Much better in my eyes is his column in Friday’s Dom Post on what he believes in. Let’s look at them:
A column entitled From the Left conjures out of its readers imaginations a veritable phantasmagoria of political misconceptions. The most common of these is that, being “From the Left”, I must favour the policies Joseph Stalin and Mao Mao Tse- tung.
Problem is, I rejected their credo of Marxist-Leninist communism long ago.
I am curious as to how long ago, and why?
So, what do I believe?
It’s a fair question, and here, for better or for worse, is my reply:
I believe that human societies arise out of need. The need for food and shelter, the need for intimacy, the need for nurturing, and the need for protection – both from natural dangers, and the aggression of our own species. To secure these needs, human beings must work, individually or collectively, but always with the ultimate goal of keeping strong those innumerable threads that bind our communities in a functioning wholeness.
Can’t say I disagree too much with that.
In New Zealand, two peoples co-exist in differing states of awareness of the essential collectivism and dependency of human communities. The indigenous people possess a clear and poignant vision of humanity’s place in these islands. But the colonising peoples could not rest till the ideas and institutions of their respective homelands had taken root in New Zealand. To the extent they succeeded, the conflicts and contradictions of their native lands were also transplanted here.
Resolving these conflicts and contradictions, and discovering the best means of prospering together, is the historic task of the two peoples fated to share these islands Maori and Pakeha.
I think Trotter stereotypes too much here with the “indigenous people possess a clear and poignant vision of humanity’s place in these islands”, but I will agree we do have a duty to work together to resolve past conflicts.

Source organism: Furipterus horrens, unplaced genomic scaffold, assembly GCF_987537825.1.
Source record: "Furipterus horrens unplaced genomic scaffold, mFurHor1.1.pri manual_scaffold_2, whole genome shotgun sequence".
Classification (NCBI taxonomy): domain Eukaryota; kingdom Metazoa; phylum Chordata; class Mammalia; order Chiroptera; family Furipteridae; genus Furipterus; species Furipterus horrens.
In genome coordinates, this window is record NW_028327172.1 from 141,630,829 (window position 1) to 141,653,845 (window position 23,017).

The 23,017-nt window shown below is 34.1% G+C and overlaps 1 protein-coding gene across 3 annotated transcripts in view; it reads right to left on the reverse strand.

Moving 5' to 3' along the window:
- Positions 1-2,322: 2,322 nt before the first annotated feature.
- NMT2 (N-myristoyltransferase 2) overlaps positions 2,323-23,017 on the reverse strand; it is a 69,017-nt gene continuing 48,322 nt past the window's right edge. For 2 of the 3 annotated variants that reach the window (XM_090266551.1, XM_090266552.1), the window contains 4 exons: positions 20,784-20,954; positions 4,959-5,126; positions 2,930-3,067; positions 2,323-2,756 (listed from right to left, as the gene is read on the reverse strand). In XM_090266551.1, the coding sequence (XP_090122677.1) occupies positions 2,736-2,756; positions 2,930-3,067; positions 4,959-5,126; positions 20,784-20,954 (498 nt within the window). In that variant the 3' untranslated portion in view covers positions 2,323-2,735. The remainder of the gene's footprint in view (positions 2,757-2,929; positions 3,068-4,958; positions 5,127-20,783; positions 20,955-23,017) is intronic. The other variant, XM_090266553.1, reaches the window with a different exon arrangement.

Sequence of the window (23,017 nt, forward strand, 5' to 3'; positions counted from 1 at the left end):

As a social-democrat I am dedicated to furthering in all aspects of my country’s social, political and economic organisation the essential equality of human beings. Social-democracy defines equality in terms of the universality of human need.
Here I start to differ. I certainly believe in doing what we can to get equality of opportunity, but equality of outcome is an impossible nonsense, which takes no account of human nature and differences. The communist states have tried and failed repeatedly in this goal. Even Cuba is backing away from it.
If Chris means all humans have some minimum human rights, then I agree. But the right to have an Ipod is not one of them.
That being so, we must reject all claims hostile to the reality of our interdependence. Individuals and groups who by superior strength or simple good fortune are endowed with wealth and influence, enjoy their advantages on the sufferance of that vast majority whose daily labours make possible a functioning society. Only so long as, in the judgement of the many, the possession by a fortunate few of social, political and economic privileges serves the community as a whole, will those privileges endure. Any attempt by a minority to transform the privileges granted to them by the majority into a system of permanent advantage cannot be deemed just.